Background: Metformin is the recommended first-line pharmacotherapy for patients with type 2 diabetes. There is no consensus on the optimum second-line pharmacotherapy. We compared the efficacy and safety of the sodium glucose cotransporter 2 inhibitor empagliflozin and the sulfonylurea glimepiride as add-on to metformin in patients with type 2 diabetes.
Methods: In this double-blind phase 3 trial, patients (aged ≥18 years) with type 2 diabetes and HbA1c concentrations of 7-10%, despite metformin treatment and diet and exercise counselling, were randomly assigned in a 1:1 ratio with a computer-generated random sequence, stratified by HbA1c, estimated glomerular filtration rate (eGFR), and region, to empagliflozin (25 mg once daily, orally) or glimepiride (1-4 mg once daily, orally) as add-on to metformin for 104 weeks. Patients and investigators were masked to treatment assignment. The primary endpoint was change from baseline in HbA1c levels at weeks 52 and 104. Differences in the primary endpoint were first tested for non-inferiority (based on a margin of 0·3%). If non-inferiority was shown, differences in the primary endpoint at week 104 were then tested for superiority. Analysis was done on the full-analysis set-ie, patients who were treated with at least one dose of study drug and had a baseline HbA1c value. This study is registered with ClinicalTrials.gov, number NCT01167881. A 104-week extension is ongoing.
Findings: Between August, 2010, and June, 2011, 1549 patients were randomly assigned to receive empagliflozin (n=769) or glimepiride (n=780); four patients in the empagliflozin group did not receive the assigned treatment. Empagliflozin was non-inferior to glimepiride at both timepoints. At week 104, adjusted mean difference in change from baseline in HbA1c with empagliflozin versus glimepiride was -0·11% (95% CI -0·19 to -0·02; p=0·0153 for superiority). Adverse events were reported in 661 (86%) patients treated with empagliflozin and 673 (86%) patients treated with glimepiride. Severe adverse events were reported in 72 (9%) patients in the empagliflozin group and 68 (9%) in the glimepiride group. Serious adverse events were reported in 119 (16%) patients in the empagliflozin group and 89 (11%) in the glimepiride group. Confirmed hypoglycaemic adverse events (plasma glucose ≤3·9 mmol/L or requiring assistance) at week 104 were reported in 19 (2%) patients treated with empagliflozin and 189 (24%) patients treated with glimepiride.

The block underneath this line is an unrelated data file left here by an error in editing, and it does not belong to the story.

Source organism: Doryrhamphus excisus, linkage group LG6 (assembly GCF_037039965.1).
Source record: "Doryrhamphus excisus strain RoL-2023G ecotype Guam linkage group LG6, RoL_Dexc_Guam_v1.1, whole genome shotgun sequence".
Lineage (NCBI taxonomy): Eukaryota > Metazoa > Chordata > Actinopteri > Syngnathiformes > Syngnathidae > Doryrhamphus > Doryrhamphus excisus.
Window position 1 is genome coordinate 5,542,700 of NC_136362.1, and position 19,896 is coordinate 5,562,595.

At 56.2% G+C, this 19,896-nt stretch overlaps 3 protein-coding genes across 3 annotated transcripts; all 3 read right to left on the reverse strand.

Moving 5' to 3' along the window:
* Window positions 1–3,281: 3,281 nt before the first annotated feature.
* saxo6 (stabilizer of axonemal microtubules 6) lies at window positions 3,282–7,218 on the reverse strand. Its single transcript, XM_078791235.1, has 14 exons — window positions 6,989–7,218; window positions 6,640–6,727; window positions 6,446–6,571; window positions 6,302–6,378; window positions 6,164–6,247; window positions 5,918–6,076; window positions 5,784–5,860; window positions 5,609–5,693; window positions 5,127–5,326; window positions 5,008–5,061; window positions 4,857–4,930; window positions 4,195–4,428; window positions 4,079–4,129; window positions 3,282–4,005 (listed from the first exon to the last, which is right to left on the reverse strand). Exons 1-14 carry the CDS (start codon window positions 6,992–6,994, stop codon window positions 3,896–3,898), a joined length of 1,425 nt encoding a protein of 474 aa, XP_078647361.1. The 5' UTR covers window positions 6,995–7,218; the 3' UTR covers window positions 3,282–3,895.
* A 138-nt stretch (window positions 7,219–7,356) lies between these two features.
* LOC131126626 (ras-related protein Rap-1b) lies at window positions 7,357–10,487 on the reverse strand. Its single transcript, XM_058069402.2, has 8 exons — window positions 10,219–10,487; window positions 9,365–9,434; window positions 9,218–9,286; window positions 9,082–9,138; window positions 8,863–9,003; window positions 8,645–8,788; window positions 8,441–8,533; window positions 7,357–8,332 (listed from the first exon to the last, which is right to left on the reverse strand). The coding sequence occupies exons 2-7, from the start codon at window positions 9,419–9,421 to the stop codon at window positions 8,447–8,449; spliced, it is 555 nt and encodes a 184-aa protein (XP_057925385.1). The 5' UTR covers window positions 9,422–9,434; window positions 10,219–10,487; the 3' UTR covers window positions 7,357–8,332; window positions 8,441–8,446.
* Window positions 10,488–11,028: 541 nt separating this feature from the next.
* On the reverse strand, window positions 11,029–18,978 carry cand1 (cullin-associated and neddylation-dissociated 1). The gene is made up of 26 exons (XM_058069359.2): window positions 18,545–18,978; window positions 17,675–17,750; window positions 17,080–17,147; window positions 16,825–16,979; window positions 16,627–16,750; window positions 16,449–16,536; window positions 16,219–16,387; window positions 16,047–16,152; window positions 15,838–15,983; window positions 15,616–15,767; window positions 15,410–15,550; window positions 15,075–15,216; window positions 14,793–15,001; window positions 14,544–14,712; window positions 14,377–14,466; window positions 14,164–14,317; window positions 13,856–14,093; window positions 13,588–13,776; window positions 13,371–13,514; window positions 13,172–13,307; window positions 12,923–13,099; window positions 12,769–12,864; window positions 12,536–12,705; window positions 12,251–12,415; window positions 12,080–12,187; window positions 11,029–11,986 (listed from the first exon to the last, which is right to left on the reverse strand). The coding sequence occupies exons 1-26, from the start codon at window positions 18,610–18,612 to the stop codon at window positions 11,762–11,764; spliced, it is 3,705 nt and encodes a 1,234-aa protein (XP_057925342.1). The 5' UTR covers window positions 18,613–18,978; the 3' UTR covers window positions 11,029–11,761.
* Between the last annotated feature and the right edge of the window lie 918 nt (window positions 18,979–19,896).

Interpretation: Empagliflozin might be an effective and a well tolerated second-line treatment option for patients with type 2 diabetes who have not achieved good glycaemic control on metformin.
Funding: Boehringer Ingelheim and Eli Lilly.
Copyright © 2014 Elsevier Ltd. All rights reserved.